It was, and is, the contention of the plaintiff that the statements made by Mr. Teigen in connection with the sale of the air conditioning equipment were not statements of fact but expressions of opinion only and, therefore, not actionable.

Representations very similar to those made in the case at bar were held actionable in Minnesota in a factual situation very similar to the factual situation in the case at bar. In the case of Schmitt v. Ornes Esswein & Co., 1921, 149 Minn. 370, 183 N.W. 840, a representation that an ice machine would keep the buyer's ice box at a temperature low enough to prevent meat from spoiling was held to be a representation of an existing fact and not an expression of opinion. In the case of Jones v. Brandt, 1921, 173 Wis. 539, 181 N.W. 813, one of the representations allegedly made was that a dredge was of a kind and construction such as to properly do the work desired. On appeal it was held that this representation, along with others, was properly submitted to the jury. In the case of Dowagaic Mfg. Co. v. Gibson, 1887, 73 Iowa 525, 35 N.W. 603, it was held that representations that the machinery sold to the defendant was suited for the purpose intended and well worth the price were properly submitted to the jury when set up as a defense and counterclaim in an action on notes given for the purchase price. See, also, Watson v. Brown, 1901, 113 Iowa 308, 85 N.W. 28. In Keithley v. Mutual Life Ins. Co. of New York, 1916, 271 Ill. 584, 111 N.E. 503, 504, it is stated: "The statement of a thing in the future, to be a fraudulent misrepresentation, must amount to the statement of a fact. The statement that * * * a machine will do certain work * * * or the like, although future in form, refers to the suitability or capacity of the article or machine for the proposed purpose * * * and amounts to a statement of an existing fact." See, also, Burroughs Adding Machine Co. v. Scandinavian-American Bank, D.C.Wash.1917, 239 F. 179.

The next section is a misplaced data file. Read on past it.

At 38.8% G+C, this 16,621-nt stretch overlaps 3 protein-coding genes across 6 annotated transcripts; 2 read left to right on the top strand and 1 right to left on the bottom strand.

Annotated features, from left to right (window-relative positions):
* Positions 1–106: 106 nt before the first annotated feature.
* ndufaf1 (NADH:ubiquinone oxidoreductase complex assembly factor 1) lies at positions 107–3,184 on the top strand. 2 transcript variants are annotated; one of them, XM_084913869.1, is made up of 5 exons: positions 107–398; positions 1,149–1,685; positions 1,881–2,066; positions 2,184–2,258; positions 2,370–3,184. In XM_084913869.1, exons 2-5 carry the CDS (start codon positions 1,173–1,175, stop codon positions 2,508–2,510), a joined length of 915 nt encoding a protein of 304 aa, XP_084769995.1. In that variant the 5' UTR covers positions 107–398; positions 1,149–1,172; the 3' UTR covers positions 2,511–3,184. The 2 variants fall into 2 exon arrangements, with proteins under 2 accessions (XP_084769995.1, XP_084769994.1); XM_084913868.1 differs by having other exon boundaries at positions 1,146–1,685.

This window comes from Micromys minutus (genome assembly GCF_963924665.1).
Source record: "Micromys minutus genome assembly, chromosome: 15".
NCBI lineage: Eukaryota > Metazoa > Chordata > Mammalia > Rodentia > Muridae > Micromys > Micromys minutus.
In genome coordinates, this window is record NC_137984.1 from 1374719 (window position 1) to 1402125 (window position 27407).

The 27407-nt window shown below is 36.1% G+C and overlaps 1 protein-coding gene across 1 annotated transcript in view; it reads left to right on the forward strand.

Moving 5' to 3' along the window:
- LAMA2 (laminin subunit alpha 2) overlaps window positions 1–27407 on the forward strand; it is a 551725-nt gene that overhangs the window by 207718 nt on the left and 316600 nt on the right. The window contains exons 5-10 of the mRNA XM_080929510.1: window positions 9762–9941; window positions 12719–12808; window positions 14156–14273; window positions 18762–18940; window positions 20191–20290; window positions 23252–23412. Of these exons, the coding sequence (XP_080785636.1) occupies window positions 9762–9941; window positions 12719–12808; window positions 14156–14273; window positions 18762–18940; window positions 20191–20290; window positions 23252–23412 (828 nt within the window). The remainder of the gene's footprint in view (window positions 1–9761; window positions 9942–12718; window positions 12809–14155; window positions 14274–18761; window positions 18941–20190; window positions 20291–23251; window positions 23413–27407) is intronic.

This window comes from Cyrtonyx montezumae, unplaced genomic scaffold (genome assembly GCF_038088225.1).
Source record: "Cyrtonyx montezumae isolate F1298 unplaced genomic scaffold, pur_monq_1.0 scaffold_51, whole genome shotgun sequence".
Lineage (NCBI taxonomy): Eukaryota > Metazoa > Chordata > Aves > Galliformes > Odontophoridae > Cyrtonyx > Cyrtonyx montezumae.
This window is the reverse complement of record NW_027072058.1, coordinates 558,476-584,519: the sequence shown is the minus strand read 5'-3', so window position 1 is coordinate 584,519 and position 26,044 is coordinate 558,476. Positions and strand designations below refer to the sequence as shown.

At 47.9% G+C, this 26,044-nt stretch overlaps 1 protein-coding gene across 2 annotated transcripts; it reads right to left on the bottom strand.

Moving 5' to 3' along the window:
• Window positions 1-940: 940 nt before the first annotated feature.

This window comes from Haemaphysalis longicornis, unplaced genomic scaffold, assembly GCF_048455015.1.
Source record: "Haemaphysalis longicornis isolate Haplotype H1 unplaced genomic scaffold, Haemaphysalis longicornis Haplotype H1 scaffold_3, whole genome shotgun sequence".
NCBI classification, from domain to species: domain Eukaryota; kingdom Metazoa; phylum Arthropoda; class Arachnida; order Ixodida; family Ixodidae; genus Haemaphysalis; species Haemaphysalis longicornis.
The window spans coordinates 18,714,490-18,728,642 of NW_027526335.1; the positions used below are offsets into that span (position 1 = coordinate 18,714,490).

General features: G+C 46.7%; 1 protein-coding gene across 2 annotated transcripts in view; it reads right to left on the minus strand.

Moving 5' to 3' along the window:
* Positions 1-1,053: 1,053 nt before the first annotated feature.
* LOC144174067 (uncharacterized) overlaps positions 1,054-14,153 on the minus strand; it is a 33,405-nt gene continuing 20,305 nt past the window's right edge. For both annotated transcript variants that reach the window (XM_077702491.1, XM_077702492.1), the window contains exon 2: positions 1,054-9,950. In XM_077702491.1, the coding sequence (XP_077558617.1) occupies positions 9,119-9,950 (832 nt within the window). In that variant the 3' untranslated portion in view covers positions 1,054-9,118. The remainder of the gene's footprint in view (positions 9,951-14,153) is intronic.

In the present case the question as to whether the representations in question were statements of fact or expressions of opinion was submitted to the jury. Whether a representation is a statement of fact or an opinion is usually a question to be determined by the jury in the light of all the conditions and circumstances. Rowe Mfg. Co. v. Curtis-Straub Co., 1937, 223 Iowa 858, 273 N.W. 895; Commercial Savings Bank v. Kietges, 1928, 206 Iowa 90, 219 N.W. 44; Boysen v. Petersen, 1927, 203 Iowa 1073, 211 N.W. 894; Creamer v. Stevens, 1921, 192 Iowa 920, 185 N.W. 581; Hogan v. McCombs Bros., 1921, 190 Iowa 650, 180 N.W. 770; Hetland v. Bilstad, 1908, 140 Iowa 411, 118 N.W. 422.